Zygi has shown absolutely no interesting in negotiating a stadium deal that’s good for the Vikings and good for Minnesota.

    Since the Vikings franchise can easily be sold for at least $900 million and Zygi & Co. would pocket at least a $300 profit windfall, it’s going to result in the “sweetheart” deal of all “sweetheart” deals or no deal and the loss of the Vikings franchise to LA.

    I haven’t seen the political leadership that’s needed to negotiate a fair stadium deal.

    I was a fan of the original Cleveland Browns… If Cleveland could lose the Browns… we can just as easily lose the Vikings, but I don’t think the Vikings’ name, colors, logos, and trophies would stay in MN.

  43. Submitted by Hiram Foster on 08/23/2010 - 08:03 am.

    “Zygi has shown absolutely no interesting in negotiating a stadium deal that’s good for the Vikings and good for Minnesota.”

    Zygi’s job, indeed his fiduciary obligation, is to look out for the interests of his shareholders, not for the people of Minnesota. Still, I see no evidence at all that Zygi has been unfair in his dealings with Minnesota. Unlike his predecessor, he has spent a lot of money to put a very competitive and entertaining field on the team. He has shown a lot of patience in the face of a lot of hostility directed toward him. It’s my own personal opinion, that he will take a good deal here in preference to a better deal elsewhere. But let there be no doubt, he or his successors, will have the Vikings play in a new stadium somewhere.

    “Since the Vikings franchise can easily be sold for at least $900 million and Zygi & Co. would pocket at least a $300 profit windfall,”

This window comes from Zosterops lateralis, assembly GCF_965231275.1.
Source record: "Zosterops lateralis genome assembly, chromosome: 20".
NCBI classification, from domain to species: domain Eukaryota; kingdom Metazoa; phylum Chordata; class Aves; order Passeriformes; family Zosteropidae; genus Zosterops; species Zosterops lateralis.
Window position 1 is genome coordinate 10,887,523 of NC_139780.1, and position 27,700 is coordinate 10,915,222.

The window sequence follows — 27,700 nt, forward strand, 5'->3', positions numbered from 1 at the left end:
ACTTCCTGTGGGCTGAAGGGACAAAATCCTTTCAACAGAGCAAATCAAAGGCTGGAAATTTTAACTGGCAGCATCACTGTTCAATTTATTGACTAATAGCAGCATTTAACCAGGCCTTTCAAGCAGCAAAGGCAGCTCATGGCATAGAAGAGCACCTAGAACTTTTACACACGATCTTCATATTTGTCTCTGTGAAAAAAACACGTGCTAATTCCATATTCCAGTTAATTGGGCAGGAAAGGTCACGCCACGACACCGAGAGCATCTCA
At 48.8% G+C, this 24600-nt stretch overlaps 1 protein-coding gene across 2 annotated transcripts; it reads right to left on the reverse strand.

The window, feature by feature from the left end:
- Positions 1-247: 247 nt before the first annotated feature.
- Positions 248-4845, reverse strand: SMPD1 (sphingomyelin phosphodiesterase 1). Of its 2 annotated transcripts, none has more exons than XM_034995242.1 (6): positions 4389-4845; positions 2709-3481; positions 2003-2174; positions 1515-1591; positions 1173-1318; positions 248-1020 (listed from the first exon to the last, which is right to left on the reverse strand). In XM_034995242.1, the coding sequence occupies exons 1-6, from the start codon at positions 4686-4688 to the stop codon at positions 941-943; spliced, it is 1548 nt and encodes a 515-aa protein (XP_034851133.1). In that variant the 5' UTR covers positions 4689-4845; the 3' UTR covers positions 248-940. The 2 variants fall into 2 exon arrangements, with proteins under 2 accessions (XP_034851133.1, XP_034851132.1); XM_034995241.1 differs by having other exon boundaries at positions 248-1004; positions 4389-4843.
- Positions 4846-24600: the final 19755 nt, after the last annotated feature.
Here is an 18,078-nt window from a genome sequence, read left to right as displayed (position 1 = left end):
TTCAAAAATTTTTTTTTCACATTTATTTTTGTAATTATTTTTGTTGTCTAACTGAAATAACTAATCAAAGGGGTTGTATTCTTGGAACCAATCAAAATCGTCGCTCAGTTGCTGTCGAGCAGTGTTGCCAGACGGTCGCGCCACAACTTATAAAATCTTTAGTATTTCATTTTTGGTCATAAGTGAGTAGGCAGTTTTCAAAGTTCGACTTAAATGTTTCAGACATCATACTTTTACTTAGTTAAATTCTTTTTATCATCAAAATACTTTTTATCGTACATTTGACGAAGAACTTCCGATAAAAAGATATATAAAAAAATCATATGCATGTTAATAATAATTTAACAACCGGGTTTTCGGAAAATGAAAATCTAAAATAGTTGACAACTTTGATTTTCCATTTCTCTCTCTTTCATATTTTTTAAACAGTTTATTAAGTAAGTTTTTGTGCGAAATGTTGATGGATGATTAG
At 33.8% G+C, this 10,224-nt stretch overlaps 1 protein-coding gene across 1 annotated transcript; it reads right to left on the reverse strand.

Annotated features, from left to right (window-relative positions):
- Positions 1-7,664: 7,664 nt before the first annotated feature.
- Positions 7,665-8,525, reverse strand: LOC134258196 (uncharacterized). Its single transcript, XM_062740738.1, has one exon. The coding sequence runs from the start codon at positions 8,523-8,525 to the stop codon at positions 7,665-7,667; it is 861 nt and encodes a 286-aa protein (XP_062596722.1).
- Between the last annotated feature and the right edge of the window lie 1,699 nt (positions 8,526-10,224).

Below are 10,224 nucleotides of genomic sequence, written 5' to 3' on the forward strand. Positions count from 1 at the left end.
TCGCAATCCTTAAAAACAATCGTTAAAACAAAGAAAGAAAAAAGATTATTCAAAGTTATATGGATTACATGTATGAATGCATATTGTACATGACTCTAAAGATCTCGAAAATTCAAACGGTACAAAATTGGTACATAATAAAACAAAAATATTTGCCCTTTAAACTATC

A high asking price is premised on having the revenue streams a new stadium provides.

  44. Submitted by Tony Spadafora on 08/23/2010 - 08:49 am.

    Here’s some info on the privately funded stadium Ed Roski has proposed in the City of Industry (about 20 miles from downtown LA). Eventually, this stadium could be the home of two NFL teams… much like the new stadium the Jets and Giants will be sharing.

    The revenue streams Roski’s stadium would produce could easily raise the value of the Vikings franchise to at least $1.2 billion according to experts.

    One thing working in our favor is the relocation fee (in the $300 million range) the NFL will charge an existing franchise that moves to the lucrative LA market…

    Stadium Statistics
    Total Seats: 75,000 (expandable to 80,000 for Super Bowl games)
    Suites: 176
    Club Level: 12,500
    Team Offices: 45,000 sq ft
    National Football League (NFL) Attraction: 40,000 sq ft
    Team Store and Other Sponsored Retail Stores: 30,000 sq ft
    Restaurants: 30,000 sq ft
    Banquet facilities: 20,000 sq ft
    NFL Team Training Facility: 115,000 sq ft
    Medical Center and Clinic: 100,000 sq ft
    Parking Spaces: 25,000